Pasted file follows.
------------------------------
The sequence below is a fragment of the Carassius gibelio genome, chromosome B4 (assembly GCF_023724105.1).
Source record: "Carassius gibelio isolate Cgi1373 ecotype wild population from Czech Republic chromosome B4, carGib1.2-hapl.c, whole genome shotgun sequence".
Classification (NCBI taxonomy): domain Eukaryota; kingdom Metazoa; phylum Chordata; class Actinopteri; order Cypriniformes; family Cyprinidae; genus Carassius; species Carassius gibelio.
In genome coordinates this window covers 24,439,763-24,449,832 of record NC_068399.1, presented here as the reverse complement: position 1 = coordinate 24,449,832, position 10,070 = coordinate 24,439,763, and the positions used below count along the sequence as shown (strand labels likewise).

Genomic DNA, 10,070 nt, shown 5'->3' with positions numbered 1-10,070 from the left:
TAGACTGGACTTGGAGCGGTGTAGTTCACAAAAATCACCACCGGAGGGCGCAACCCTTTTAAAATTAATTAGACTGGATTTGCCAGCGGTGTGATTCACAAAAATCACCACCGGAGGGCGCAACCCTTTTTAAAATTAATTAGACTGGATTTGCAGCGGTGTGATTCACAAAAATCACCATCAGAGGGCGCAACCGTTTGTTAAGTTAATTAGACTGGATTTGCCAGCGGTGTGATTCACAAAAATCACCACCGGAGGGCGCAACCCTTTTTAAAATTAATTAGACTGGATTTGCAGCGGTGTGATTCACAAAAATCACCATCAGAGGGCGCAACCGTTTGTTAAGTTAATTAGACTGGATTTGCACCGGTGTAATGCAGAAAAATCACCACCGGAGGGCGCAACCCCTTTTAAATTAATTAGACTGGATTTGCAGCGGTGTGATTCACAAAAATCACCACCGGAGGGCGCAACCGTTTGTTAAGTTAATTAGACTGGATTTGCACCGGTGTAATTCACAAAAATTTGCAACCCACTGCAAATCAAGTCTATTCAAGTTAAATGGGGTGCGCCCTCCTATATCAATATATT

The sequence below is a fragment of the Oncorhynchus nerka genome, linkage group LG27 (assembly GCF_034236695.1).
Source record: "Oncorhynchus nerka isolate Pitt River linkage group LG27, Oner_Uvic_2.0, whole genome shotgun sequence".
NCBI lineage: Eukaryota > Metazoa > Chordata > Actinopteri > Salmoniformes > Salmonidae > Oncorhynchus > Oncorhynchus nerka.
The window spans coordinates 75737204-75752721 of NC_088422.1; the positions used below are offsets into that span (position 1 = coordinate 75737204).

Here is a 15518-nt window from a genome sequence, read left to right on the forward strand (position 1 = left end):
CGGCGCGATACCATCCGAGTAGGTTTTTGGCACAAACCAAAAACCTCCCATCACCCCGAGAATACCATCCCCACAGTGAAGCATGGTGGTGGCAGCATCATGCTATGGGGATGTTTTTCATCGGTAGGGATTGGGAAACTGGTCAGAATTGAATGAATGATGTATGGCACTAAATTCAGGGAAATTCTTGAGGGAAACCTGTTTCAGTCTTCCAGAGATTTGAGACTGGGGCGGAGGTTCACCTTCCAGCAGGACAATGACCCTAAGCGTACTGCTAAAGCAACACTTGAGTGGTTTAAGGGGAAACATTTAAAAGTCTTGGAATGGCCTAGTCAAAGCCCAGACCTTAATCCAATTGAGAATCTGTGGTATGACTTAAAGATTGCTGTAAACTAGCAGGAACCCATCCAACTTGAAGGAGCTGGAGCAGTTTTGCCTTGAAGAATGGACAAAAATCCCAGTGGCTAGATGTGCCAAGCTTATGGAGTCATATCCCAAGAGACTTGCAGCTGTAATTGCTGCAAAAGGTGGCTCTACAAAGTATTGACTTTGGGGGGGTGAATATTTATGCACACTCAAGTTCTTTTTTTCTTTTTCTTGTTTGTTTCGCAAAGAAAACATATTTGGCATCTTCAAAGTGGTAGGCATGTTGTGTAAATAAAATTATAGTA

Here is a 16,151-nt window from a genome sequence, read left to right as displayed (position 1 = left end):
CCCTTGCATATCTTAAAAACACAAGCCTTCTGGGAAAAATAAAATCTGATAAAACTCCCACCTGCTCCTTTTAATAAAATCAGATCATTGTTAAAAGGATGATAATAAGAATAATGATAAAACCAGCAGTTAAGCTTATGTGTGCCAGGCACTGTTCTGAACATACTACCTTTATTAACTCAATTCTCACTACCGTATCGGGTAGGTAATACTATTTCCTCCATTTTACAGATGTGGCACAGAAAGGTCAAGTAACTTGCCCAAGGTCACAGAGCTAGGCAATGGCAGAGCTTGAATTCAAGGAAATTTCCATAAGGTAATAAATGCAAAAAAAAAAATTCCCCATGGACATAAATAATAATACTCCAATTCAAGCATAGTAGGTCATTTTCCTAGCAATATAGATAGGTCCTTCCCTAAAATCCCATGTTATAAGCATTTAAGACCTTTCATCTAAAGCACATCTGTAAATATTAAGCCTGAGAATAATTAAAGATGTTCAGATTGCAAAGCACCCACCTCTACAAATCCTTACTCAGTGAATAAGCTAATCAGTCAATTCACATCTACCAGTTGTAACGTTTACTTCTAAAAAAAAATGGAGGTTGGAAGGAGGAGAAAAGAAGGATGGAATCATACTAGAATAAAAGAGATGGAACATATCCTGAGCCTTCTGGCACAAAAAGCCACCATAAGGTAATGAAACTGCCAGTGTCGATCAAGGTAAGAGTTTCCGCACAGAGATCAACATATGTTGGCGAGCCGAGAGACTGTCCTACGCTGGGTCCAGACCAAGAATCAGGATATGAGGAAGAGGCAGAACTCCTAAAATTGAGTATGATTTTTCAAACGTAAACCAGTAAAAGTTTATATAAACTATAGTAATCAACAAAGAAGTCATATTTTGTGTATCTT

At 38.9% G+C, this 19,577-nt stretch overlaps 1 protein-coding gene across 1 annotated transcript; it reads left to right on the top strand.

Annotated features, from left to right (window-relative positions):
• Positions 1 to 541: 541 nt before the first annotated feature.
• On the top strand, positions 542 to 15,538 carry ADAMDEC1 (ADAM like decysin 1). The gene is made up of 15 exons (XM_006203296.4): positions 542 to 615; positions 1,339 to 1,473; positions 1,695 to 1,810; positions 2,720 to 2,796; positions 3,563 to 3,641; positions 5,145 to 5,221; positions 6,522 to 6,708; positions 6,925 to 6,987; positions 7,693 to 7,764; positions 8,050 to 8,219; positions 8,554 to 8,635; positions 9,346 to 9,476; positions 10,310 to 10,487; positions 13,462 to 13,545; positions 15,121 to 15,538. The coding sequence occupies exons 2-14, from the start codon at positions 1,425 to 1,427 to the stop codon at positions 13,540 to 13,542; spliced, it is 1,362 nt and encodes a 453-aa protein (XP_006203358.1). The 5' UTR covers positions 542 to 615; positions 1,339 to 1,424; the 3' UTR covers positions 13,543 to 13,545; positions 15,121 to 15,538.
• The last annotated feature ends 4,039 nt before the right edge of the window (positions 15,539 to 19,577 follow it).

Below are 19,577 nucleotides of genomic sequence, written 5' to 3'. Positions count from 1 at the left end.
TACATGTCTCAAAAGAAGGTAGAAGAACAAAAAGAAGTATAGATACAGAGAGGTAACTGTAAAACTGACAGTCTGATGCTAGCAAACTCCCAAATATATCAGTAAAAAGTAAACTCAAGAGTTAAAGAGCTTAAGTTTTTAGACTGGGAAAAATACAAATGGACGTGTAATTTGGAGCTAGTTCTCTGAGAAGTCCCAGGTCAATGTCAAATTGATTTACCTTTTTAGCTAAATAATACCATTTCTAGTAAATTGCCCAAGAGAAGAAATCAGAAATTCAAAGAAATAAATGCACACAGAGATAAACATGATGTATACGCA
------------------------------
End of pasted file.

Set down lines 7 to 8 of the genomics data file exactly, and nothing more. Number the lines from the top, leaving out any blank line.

The sequence below is a fragment of the Oncorhynchus nerka genome, linkage group LG27 (assembly GCF_034236695.1).
Source record: "Oncorhynchus nerka isolate Pitt River linkage group LG27, Oner_Uvic_2.0, whole genome shotgun sequence".